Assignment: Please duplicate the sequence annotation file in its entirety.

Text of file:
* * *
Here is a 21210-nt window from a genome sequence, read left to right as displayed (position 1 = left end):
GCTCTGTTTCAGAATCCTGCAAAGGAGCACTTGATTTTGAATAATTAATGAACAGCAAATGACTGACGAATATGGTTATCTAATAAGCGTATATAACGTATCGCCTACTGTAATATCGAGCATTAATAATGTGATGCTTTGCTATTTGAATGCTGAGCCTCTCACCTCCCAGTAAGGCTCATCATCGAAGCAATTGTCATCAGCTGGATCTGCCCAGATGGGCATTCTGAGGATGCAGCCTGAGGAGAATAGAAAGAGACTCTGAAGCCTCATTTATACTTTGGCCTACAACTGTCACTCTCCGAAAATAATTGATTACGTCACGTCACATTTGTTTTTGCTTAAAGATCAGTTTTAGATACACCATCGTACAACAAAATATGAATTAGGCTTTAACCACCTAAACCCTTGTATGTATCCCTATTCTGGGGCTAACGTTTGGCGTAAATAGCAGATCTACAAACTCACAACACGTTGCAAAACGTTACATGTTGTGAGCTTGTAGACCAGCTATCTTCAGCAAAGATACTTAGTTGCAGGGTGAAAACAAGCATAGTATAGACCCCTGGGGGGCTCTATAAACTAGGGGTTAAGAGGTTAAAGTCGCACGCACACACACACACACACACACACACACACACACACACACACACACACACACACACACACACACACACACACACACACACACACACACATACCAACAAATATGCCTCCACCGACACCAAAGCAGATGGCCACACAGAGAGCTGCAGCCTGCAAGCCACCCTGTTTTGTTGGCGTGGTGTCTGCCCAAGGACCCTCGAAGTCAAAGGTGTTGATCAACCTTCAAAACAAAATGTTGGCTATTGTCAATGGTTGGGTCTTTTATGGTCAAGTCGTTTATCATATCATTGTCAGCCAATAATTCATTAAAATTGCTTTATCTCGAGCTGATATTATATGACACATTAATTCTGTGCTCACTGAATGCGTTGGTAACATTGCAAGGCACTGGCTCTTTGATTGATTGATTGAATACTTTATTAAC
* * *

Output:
Here is a 21210-nt window from a genome sequence, read left to right as displayed (position 1 = left end):
GCTCTGTTTCAGAATCCTGCAAAGGAGCACTTGATTTTGAATAATTAATGAACAGCAAATGACTGACGAATATGGTTATCTAATAAGCGTATATAACGTATCGCCTACTGTAATATCGAGCATTAATAATGTGATGCTTTGCTATTTGAATGCTGAGCCTCTCACCTCCCAGTAAGGCTCATCATCGAAGCAATTGTCATCAGCTGGATCTGCCCAGATGGGCATTCTGAGGATGCAGCCTGAGGAGAATAGAAAGAGACTCTGAAGCCTCATTTATACTTTGGCCTACAACTGTCACTCTCCGAAAATAATTGATTACGTCACGTCACATTTGTTTTTGCTTAAAGATCAGTTTTAGATACACCATCGTACAACAAAATATGAATTAGGCTTTAACCACCTAAACCCTTGTATGTATCCCTATTCTGGGGCTAACGTTTGGCGTAAATAGCAGATCTACAAACTCACAACACGTTGCAAAACGTTACATGTTGTGAGCTTGTAGACCAGCTATCTTCAGCAAAGATACTTAGTTGCAGGGTGAAAACAAGCATAGTATAGACCCCTGGGGGGCTCTATAAACTAGGGGTTAAGAGGTTAAAGTCGCACGCACACACACACACACACACACACACACACACACACACACACACACACACACACACACACACACACACACACACACACACACACACACATACCAACAAATATGCCTCCACCGACACCAAAGCAGATGGCCACACAGAGAGCTGCAGCCTGCAAGCCACCCTGTTTTGTTGGCGTGGTGTCTGCCCAAGGACCCTCGAAGTCAAAGGTGTTGATCAACCTTCAAAACAAAATGTTGGCTATTGTCAATGGTTGGGTCTTTTATGGTCAAGTCGTTTATCATATCATTGTCAGCCAATAATTCATTAAAATTGCTTTATCTCGAGCTGATATTATATGACACATTAATTCTGTGCTCACTGAATGCGTTGGTAACATTGCAAGGCACTGGCTCTTTGATTGATTGATTGAATACTTTATTAAC